The recent khaki contracts case involving Messrs. Langworthy Bros and Co., a company that was sued for commission charges related to the War Office’s khaki cloth orders, reminds us of a dramatic and tragic story with connections to the Limerick aristocracy. The Langworthy name was entangled in a series of controversies in the 19th century, capturing the attention of the public through a high-profile marriage involving a member of the Limerick aristocracy.
Mr Edward Martin Langworthy, who came from a family of prominent cotton spinners, inherited a fortune of around £150,000 from his father, Mr George Langworthy. His first marriage to Lady Alice Hewitt connected him to the Limerick nobility, as she was the daughter of the second Earl of Limerick. Unfortunately, Lady Alice Hewitt passed away in 1876, leading to Mr Langworthy’s second marriage to Mildred Long.
This second marriage, however, was the source of one of the most sensational legal cases of the 19th century. The marriage resulted in the repudiation of Edward Langworthy, alleging it to be invalid. This dispute caught the attention of the media, with Mr Stead’s “Pall Mall Gazette” providing extensive coverage that turned the case into a national sensation.
Through Mr Stead’s journalism, Mildred Long became a symbol for those who sought to challenge societal norms, and the case quickly became a litmus test of the values of the time. Eventually, the courts declared the marriage valid, ordering Mr Langworthy to grant his wife an alimony of £1,200 per year.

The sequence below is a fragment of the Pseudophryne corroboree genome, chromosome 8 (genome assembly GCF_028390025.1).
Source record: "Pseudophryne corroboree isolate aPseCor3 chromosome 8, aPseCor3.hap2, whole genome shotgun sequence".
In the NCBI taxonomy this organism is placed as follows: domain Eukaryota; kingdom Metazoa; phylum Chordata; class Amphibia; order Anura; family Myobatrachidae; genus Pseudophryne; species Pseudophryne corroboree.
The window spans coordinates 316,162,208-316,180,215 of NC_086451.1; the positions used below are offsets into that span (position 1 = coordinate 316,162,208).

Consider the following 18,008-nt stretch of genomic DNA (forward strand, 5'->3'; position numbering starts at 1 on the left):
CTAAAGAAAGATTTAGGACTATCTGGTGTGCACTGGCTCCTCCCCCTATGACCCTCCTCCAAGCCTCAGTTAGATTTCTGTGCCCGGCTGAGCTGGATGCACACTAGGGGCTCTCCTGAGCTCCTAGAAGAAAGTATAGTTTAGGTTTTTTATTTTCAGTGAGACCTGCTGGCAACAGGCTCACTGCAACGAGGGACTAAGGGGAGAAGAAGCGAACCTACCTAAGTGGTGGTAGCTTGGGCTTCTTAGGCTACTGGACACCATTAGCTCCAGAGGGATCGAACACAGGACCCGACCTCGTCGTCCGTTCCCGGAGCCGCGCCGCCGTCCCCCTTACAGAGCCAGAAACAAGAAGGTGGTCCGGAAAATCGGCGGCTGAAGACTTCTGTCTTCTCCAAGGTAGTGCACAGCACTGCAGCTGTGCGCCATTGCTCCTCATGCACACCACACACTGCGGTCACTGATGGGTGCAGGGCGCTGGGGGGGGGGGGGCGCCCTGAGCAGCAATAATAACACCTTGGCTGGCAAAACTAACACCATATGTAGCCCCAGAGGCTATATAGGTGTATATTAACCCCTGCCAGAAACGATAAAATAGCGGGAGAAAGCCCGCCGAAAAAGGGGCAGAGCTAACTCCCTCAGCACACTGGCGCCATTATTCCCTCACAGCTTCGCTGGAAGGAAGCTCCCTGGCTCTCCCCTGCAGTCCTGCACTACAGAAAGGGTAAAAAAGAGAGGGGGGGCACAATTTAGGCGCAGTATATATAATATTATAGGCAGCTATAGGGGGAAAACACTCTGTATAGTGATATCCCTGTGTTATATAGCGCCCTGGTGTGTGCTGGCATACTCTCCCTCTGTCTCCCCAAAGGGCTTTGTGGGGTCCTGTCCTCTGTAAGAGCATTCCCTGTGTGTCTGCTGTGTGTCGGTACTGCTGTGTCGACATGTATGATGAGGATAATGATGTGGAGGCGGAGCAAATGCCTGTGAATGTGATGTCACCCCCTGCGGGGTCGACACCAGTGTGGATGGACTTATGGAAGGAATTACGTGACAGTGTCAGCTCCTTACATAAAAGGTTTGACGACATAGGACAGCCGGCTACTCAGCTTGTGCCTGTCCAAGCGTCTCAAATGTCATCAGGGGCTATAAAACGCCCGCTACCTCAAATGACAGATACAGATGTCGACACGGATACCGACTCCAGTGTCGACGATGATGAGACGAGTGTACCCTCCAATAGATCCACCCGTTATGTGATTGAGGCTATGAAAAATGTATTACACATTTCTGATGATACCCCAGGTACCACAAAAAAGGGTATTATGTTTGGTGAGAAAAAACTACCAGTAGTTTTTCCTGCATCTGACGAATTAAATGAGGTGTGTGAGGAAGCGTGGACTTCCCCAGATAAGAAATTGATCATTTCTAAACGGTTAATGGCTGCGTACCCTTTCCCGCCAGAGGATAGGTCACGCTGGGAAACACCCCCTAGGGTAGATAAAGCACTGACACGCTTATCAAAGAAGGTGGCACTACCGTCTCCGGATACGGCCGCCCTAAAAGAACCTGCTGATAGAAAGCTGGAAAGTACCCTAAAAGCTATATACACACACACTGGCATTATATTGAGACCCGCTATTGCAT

The dramatic story which unfolded from this significant Limerick connection, linking royalty with scandal, held the nation’s attention as the case developed. However, the tragic conclusion of the scandal was Mr Langworthy’s eventual suicide at the Grand Paris in 1898, followed not long after by Mildred Long’s death.
This gripping and sensational tale, entrenched within the Limerick aristocracy, became an iconic story of marriage, fortune, and scandal. The case of Messrs. Langworthy Bros and Co. serves as a reminder of this epic tragedy that once held the nation’s attention, as well as its close ties to one of Ireland’s prominent aristocratic families.
In an age where dramatic stories such as the Langworthy case are becoming increasingly rare, the public’s fascination with the Limerick connection proves that the power of scandal and aristocracy still captivates the imagination. As time goes by, it becomes more vital to preserve and remember these stories and their connection to the historical fabric of Limerick.
Manchester Evening News – Wednesday 19 June 1901